Charakterisierung von frühen Komponenten der Signaltransduktion in Ustilago maydis

In U. maydis ist die Zell-Zellerkennung über ein Pheromon-Rezeptor-System essentiell für die pathogene Entwicklung. Nach Pheromonstimulation werden ein cAMP-Signalweg und eine MAPK-Kaskade aktiviert, jedoch ist der genaue Mechanismus der Signalübermittlung von dem Pheromonrezeptor Pra ins Zellinnere...

Full description

Saved in:
Bibliographic Details
Main Author: Greilinger, Doris
Contributors: Kahmann, Regine (Prof. Dr.) (Thesis advisor)
Format: Doctoral Thesis
Published: Philipps-Universität Marburg 2007
Online Access:PDF Full Text
Tags: Add Tag
No Tags, Be the first to tag this record!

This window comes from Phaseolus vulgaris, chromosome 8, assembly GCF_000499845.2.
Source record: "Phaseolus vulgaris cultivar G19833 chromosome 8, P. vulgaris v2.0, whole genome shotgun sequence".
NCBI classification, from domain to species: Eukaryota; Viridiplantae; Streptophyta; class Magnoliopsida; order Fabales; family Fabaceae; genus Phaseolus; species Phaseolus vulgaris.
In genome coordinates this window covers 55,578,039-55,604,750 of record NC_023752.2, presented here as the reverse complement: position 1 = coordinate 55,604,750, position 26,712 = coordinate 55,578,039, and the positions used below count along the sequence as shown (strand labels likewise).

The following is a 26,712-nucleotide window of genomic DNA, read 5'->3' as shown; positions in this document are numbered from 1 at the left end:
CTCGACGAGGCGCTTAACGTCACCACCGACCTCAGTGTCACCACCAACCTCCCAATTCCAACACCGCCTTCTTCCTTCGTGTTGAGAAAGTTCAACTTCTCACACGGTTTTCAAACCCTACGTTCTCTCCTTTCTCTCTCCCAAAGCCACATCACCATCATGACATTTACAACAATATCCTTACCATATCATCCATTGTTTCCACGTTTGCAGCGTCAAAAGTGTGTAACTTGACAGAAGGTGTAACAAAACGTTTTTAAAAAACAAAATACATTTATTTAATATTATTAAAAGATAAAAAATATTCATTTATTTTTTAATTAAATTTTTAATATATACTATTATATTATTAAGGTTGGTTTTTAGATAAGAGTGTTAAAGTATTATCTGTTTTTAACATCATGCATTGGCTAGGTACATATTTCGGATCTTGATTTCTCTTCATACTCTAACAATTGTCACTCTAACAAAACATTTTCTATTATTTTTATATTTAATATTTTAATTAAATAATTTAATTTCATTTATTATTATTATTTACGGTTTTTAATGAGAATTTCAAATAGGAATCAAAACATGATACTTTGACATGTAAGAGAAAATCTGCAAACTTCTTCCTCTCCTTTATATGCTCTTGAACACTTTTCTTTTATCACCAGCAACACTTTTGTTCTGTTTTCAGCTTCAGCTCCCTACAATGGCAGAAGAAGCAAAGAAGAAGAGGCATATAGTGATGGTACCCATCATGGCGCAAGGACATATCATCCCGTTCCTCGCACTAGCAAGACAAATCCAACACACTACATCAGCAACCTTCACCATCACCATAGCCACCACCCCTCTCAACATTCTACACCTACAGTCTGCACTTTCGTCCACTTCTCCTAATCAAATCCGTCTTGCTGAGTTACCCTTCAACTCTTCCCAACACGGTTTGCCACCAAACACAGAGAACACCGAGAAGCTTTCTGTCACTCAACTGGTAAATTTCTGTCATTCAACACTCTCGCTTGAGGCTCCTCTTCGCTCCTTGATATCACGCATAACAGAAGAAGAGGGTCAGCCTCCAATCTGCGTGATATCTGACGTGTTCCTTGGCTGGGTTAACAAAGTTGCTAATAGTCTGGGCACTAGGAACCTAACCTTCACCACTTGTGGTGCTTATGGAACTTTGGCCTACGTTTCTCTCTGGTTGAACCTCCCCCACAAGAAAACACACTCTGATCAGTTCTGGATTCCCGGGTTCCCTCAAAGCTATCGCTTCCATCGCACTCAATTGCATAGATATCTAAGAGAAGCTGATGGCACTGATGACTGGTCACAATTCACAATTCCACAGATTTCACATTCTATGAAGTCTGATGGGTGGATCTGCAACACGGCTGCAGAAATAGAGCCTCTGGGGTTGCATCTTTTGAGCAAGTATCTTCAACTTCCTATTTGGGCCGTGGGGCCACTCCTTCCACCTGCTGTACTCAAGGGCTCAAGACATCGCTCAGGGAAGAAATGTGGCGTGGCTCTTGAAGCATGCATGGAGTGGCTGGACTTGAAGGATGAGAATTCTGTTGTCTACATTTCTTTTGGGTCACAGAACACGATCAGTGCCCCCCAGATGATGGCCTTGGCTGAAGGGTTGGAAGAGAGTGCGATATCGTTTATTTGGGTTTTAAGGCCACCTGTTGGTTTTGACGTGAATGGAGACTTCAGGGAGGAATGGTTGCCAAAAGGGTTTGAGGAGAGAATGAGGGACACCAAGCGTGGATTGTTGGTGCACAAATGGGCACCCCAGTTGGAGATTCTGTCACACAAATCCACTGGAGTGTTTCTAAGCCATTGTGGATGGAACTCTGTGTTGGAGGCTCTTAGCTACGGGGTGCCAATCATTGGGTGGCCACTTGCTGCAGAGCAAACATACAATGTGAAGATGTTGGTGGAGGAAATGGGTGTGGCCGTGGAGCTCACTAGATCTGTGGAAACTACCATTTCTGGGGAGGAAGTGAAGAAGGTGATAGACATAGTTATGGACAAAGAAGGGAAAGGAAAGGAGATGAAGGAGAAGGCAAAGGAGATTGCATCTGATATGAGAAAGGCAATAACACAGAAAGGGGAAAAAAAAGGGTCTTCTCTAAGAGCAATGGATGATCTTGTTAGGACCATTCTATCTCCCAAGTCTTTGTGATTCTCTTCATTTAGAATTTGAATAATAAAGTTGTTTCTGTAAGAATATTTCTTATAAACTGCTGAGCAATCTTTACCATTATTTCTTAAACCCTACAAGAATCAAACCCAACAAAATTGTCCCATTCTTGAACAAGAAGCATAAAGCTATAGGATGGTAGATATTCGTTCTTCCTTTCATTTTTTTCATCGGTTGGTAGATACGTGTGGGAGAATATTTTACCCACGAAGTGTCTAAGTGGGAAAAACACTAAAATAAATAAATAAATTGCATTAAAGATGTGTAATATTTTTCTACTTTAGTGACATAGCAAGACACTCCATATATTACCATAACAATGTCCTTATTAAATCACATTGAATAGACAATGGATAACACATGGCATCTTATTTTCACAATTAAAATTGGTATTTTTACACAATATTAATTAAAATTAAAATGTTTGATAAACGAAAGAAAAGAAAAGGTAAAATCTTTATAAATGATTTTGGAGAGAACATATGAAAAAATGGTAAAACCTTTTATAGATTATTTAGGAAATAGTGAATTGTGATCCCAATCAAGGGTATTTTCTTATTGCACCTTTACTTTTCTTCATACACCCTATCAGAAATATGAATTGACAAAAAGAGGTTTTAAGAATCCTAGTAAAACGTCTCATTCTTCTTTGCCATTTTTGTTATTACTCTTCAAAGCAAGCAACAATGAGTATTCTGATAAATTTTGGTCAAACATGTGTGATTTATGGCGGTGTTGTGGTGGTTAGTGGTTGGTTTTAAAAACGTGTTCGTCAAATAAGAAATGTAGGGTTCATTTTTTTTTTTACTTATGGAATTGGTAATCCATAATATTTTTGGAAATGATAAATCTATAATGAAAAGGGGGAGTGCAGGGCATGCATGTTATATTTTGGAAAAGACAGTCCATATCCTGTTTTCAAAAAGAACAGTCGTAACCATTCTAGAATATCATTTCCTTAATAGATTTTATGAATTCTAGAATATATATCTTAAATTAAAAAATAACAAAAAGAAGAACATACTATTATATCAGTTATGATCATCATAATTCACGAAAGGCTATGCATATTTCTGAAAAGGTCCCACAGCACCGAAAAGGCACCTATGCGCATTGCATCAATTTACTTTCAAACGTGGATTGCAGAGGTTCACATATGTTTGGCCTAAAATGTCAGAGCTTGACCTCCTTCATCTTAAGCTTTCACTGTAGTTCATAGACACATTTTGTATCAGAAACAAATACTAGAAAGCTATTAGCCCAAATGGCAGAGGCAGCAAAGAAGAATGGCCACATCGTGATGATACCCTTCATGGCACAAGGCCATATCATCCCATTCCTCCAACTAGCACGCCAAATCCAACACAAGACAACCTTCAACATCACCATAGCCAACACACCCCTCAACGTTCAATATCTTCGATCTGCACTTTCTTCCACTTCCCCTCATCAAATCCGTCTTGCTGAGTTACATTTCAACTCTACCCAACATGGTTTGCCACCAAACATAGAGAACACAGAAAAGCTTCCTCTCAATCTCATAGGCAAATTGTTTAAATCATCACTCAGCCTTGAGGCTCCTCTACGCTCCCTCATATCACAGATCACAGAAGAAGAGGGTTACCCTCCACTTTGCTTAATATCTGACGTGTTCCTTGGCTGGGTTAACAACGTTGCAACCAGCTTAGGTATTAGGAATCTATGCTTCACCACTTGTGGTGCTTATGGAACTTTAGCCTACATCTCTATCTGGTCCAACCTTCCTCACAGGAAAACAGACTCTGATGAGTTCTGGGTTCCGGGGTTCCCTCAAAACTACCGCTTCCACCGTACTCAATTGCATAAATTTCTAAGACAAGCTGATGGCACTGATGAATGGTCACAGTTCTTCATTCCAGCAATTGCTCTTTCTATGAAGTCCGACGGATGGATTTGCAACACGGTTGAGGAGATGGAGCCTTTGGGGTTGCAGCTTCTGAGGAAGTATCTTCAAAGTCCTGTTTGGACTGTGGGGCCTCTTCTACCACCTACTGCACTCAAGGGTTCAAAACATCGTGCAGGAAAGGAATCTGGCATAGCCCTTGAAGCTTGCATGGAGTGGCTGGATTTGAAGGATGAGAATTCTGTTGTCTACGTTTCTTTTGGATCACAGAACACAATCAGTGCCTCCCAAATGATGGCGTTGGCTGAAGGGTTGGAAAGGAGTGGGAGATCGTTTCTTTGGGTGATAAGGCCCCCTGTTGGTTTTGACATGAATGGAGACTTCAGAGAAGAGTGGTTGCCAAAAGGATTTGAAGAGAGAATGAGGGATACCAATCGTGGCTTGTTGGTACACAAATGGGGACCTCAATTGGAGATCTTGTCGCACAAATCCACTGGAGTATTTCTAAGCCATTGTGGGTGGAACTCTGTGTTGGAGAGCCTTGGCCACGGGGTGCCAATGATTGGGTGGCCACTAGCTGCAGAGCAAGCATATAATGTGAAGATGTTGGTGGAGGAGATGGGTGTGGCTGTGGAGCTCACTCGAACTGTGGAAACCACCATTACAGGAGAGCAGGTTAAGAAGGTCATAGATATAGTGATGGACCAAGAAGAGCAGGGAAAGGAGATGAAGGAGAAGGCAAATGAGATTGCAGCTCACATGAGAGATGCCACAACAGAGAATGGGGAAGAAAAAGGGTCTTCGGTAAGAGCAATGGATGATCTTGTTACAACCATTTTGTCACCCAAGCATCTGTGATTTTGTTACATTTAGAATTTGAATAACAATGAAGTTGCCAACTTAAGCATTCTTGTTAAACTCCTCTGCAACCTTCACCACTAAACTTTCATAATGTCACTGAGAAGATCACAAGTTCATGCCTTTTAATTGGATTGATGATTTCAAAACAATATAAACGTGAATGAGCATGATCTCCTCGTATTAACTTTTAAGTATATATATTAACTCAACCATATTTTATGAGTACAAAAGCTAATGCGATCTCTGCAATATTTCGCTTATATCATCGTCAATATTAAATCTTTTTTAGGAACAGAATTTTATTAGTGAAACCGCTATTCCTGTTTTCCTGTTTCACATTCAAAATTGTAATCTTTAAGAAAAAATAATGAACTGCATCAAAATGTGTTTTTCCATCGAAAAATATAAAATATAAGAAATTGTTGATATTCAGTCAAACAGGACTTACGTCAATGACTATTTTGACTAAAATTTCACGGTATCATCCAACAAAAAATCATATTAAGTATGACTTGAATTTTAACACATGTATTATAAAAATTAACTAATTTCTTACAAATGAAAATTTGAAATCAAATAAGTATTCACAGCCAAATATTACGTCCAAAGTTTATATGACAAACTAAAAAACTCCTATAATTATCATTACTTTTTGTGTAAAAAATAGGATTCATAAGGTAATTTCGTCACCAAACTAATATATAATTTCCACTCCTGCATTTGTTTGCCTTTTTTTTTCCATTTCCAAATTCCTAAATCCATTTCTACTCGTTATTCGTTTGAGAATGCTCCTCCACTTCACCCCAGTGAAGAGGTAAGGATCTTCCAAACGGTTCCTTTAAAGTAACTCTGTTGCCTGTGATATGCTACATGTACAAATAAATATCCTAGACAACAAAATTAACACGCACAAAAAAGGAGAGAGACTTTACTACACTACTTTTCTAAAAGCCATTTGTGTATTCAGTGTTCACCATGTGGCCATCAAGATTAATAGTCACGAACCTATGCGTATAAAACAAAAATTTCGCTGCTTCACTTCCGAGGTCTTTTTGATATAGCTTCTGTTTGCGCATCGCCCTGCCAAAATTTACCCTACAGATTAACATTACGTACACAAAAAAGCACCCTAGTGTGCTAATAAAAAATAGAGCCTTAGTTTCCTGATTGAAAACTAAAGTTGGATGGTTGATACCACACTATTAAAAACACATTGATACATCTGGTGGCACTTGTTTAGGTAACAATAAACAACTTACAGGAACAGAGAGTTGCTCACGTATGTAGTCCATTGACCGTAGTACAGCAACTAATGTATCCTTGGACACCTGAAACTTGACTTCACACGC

In U. maydis pathogenic development is initiated by fusion of two compatible strains. Fusion is regulated by a pheromone-receptor system, and pheromone signaling involves the activation of a conserved cAMP pathway as well as of a MAP kinase module. Heterotrimeric G-proteins are considered as the initial transmitters of the pheromone signal during mating partner recognition in filamentous fungi and yeasts. U. maydis encodes four Ga-subunits gpa1-4, but only to Gpa3 a function in the cAMP pathway could be assigned. It remained unclear if the three remaining Ga-subunits are functional redundant between each other or to Gpa3. In this study, the C-terminus of the pheromone receptor Pra1 could be identified as functional important site for signal transduction. Cells expressing a C-terminal truncated receptor protein are unable to form conjugation hyphae upon pheromone stimulation but remain competent to fuse with wild type cells and to establish dikaryotic hyphae. This defect could be ascribed to the lack of MAP kinase module activation and indicates interaction of an activating component with the Pra1-C-terminus. To test for redundancy in Ga-subunit function, strains deleted in gpa1, gpa2, gpa4 and strains deleted in all Ga-subunits were generated. gpa1 gpa2 gpa4-triple mutants were indistinguishable from wild type in their pheromone response and pathogenic development. However, spore formation was reduced in these strains. Therefore, the Ga-subunits gpa1 gpa2 gpa4 are not essential for completion of the U. maydis life cycle. Ga null mutants were phenotypically indistinguishable from gpa3-mutants and could be reverted by external cAMP. These results argue against functional redundancy between Ga-subunits and suggest that only Gpa3 is needed for pheromone signaling. The suppression of phenotypes by cAMP could be extended to appressoria formation and penetration. The induction of "budding filaments" in these strains on hydrophobic surfaces including the leaf surface could be described for the first time. However, full pathogenicity could not be achieved by cAMP supplementation indicating essential functions of Gpa3 during tumour development. Gpa3 represents therefore the major regulatory Ga-subunit for growth and pathogenic development in U. maydis. Microarray analyses revealed in the triple mutant few genes with lower basal expression compared to wild type. These genes encoded proteins with functions in the pheromone response and metabolism; however these differences did not affect the pheromone response in this strain. The Analysis of the gpa3 mutant transcriptome led to the identification of 163 differentially expressed genes with functions in metabolism, nutrient transport and morphology. This is consistent with the role of Gpa3 in regulating the cAMP pathway. Therefore, signaling through Gpa3 reflects the nutrient status of the cell and participates in glucose repression of genes. The clear differences to the transcriptome of the triple mutant confirm the functional non-redundant role of Gpa3 as a central activator of the cAMP pathway.